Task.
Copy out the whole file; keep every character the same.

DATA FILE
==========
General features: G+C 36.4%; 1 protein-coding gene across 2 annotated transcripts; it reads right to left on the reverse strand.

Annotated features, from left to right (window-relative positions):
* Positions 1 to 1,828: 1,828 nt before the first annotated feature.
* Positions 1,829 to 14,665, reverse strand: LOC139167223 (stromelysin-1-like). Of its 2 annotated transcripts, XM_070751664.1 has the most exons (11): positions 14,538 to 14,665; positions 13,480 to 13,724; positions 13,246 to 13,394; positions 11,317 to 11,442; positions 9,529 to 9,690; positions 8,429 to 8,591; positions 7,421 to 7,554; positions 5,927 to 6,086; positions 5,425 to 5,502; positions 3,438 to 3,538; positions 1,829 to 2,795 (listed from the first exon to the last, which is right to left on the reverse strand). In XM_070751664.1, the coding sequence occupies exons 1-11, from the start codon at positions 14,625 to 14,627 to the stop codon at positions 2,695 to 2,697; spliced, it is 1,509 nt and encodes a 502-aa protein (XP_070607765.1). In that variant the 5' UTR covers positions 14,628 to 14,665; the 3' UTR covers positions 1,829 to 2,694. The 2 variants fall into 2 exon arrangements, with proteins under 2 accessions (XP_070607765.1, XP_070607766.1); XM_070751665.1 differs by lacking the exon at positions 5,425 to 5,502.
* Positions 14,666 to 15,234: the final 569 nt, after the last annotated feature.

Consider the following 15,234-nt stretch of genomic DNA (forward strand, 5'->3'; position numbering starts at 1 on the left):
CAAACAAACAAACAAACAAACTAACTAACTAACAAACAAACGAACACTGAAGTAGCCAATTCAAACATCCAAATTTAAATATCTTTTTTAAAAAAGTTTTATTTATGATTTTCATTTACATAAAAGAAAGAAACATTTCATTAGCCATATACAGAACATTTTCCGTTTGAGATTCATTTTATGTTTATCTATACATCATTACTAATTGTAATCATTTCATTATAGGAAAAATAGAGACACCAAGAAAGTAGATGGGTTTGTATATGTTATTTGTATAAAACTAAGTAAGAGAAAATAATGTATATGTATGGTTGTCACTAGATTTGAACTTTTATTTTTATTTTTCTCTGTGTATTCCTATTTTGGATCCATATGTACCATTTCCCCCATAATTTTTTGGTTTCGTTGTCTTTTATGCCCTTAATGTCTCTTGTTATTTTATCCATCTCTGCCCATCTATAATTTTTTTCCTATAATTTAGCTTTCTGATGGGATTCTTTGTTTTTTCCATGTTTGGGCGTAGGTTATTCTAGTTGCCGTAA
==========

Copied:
General features: G+C 36.4%; 1 protein-coding gene across 2 annotated transcripts; it reads right to left on the reverse strand.

Annotated features, from left to right (window-relative positions):
* Positions 1 to 1,828: 1,828 nt before the first annotated feature.
* Positions 1,829 to 14,665, reverse strand: LOC139167223 (stromelysin-1-like). Of its 2 annotated transcripts, XM_070751664.1 has the most exons (11): positions 14,538 to 14,665; positions 13,480 to 13,724; positions 13,246 to 13,394; positions 11,317 to 11,442; positions 9,529 to 9,690; positions 8,429 to 8,591; positions 7,421 to 7,554; positions 5,927 to 6,086; positions 5,425 to 5,502; positions 3,438 to 3,538; positions 1,829 to 2,795 (listed from the first exon to the last, which is right to left on the reverse strand). In XM_070751664.1, the coding sequence occupies exons 1-11, from the start codon at positions 14,625 to 14,627 to the stop codon at positions 2,695 to 2,697; spliced, it is 1,509 nt and encodes a 502-aa protein (XP_070607765.1). In that variant the 5' UTR covers positions 14,628 to 14,665; the 3' UTR covers positions 1,829 to 2,694. The 2 variants fall into 2 exon arrangements, with proteins under 2 accessions (XP_070607765.1, XP_070607766.1); XM_070751665.1 differs by lacking the exon at positions 5,425 to 5,502.
* Positions 14,666 to 15,234: the final 569 nt, after the last annotated feature.

Consider the following 15,234-nt stretch of genomic DNA (forward strand, 5'->3'; position numbering starts at 1 on the left):
CAAACAAACAAACAAACAAACTAACTAACTAACAAACAAACGAACACTGAAGTAGCCAATTCAAACATCCAAATTTAAATATCTTTTTTAAAAAAGTTTTATTTATGATTTTCATTTACATAAAAGAAAGAAACATTTCATTAGCCATATACAGAACATTTTCCGTTTGAGATTCATTTTATGTTTATCTATACATCATTACTAATTGTAATCATTTCATTATAGGAAAAATAGAGACACCAAGAAAGTAGATGGGTTTGTATATGTTATTTGTATAAAACTAAGTAAGAGAAAATAATGTATATGTATGGTTGTCACTAGATTTGAACTTTTATTTTTATTTTTCTCTGTGTATTCCTATTTTGGATCCATATGTACCATTTCCCCCATAATTTTTTGGTTTCGTTGTCTTTTATGCCCTTAATGTCTCTTGTTATTTTATCCATCTCTGCCCATCTATAATTTTTTTCCTATAATTTAGCTTTCTGATGGGATTCTTTGTTTTTTCCATGTTTGGGCGTAGGTTATTCTAGTTGCCGTAA